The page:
Nina and Dyan Wade and Jim O'Brien have spoken out about irresponsible dog owners
Wheelchair users in Derry have hit out at irresponsible dog owners for failing to clean up after their pets.
Two young men living in the Brandywell and Creggan areas are having to clean dog dirt off their wheels on an almost daily basis.
It is a constant nuisance, and they are fearful of dragging it through the house where other young family members could be endangered.
Nina Wade, whose 19-year-old son Dylan was left paralysed after falling from a tree in St Columb’s Park in 2016, said she had to speak out about the issue.
They moved into Brandywell Avenue three and a half years ago.
Dylan gets a taxi outside his house to go to school but often has to turn back to change his wheel after running over dog excrement.
He faces the same issue at the front of the house where he plays basketball.
Ms Wade has grown increasingly frustrated, she said: “It just isn’t fair, it has gone on too long. And dogs are jumping over my railings and doing it in the garden now as well.
“It’s not fair on my wee boy.”
It has been a long-running problem since she moved in and although the local council initially made efforts to clean a nearby laneway, Ms Wade said workers haven’t returned for months.
The dog’s dirt is being hosed down the street and ending up outside her property, she added.
“My wee boy will not enter that laneway and I’ve asked for a transfer to get out, I’ve had enough.
“He can’t even go out and play basketball.”
Dylan is currently studying an LLS sports course with ambitions of becoming a coach and on his first day back the wheelchair had to be brought back in to the house for a wheel change.
Ms Wade said: “I’ve been getting bags and lifting it myself but I’ve just had enough now.”
CCTV cameras had been discussed which Ms Wade is unsure of, but she would be in favour of fines to deter repeat offenders who refuse to clean up after their dogs.
Creggan resident, Jim O’Brien, 20, said incidents of dog fouling in the estate are a ‘really, really bad’ particularly along the Central Drive area close to the shops.
Jim has spina bifida and uses an electric wheelchair.
“It’s not nice because whenever I’m out you can’t see it and I’m driving over it in my chair,” he explained.
“Then I’m trailing it back into the house and I’ve got wee nieces and nephews who come in to see us.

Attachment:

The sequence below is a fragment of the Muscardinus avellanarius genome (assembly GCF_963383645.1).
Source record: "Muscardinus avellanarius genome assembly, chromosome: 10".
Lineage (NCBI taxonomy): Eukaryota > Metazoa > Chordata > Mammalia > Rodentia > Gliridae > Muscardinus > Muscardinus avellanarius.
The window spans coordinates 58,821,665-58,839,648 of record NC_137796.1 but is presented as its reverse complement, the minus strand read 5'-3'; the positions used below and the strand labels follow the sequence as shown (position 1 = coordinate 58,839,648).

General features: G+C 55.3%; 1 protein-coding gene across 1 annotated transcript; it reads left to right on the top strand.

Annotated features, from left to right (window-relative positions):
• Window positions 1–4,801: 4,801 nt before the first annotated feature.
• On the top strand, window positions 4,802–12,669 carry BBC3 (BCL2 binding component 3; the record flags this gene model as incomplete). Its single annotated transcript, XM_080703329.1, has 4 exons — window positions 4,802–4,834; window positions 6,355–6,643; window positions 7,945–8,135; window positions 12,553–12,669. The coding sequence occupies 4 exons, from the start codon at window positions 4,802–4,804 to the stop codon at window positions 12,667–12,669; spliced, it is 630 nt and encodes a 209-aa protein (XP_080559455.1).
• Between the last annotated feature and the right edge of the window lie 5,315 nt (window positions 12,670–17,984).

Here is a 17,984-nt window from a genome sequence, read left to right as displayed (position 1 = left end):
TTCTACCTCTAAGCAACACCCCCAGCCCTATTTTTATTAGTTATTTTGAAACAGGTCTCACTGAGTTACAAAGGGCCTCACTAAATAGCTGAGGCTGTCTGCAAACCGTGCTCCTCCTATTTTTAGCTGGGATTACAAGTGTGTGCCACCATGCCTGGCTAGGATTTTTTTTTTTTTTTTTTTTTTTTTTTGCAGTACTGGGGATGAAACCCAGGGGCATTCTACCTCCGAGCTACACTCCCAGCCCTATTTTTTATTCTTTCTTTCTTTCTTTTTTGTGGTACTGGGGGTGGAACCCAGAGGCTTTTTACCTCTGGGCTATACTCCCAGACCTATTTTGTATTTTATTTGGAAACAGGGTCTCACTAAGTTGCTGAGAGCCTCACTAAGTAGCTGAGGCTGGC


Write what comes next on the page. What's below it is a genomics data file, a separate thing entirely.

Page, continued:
“They could stand on it or touch it and put it into their eyes or something, it’s really dangerous, not just for me but for other people too obviously.”
He added: “It’s been an ongoing problem around Creggan for ages.
“I’ve raised it with representatives before but I’d 100% like to see the council do something about it by cleaning the area more often.”
Independent Councillor for the Moor area, Gary Donnelly, has been assisting the families, he said: “Dog fouling has become a plague in a lot of areas, it can lead to huge health and safety issues and can have very serious consequences.
“Some children have been sentenced to a lifetime of darkness after losing their sight due to the irresponsible actions of dog owners.
“Dog owners need to take responsibility for their pets. The issue needs to become socially unacceptable and these examples highlighted show the effect that dog fouling can have.”
A spokesperson for Derry City and Strabane District Council confirmed that it has increased its monitoring of the Brandywell and Creggan areas following an rise in cases of dog fouling in the area.
A number of ways to reduce the problem are currently being considered including signage and the installation of CCTV.
“Members of the public are encouraged to contact Council when they witness dog fouling offences and every effort will be made to identify the responsible dog owners. “This information is treated confidentially.”
The spokesperson added: “Council remind dog owners that if they are observed failing to clean up after their dog that they will be issued with an £80 fixed penalty notice.
“Council's street cleansing operatives service all public areas on a daily basis, although there are some areas they cannot clean as the land is in private ownership and responsibility for removing any waste lies with the owner.”
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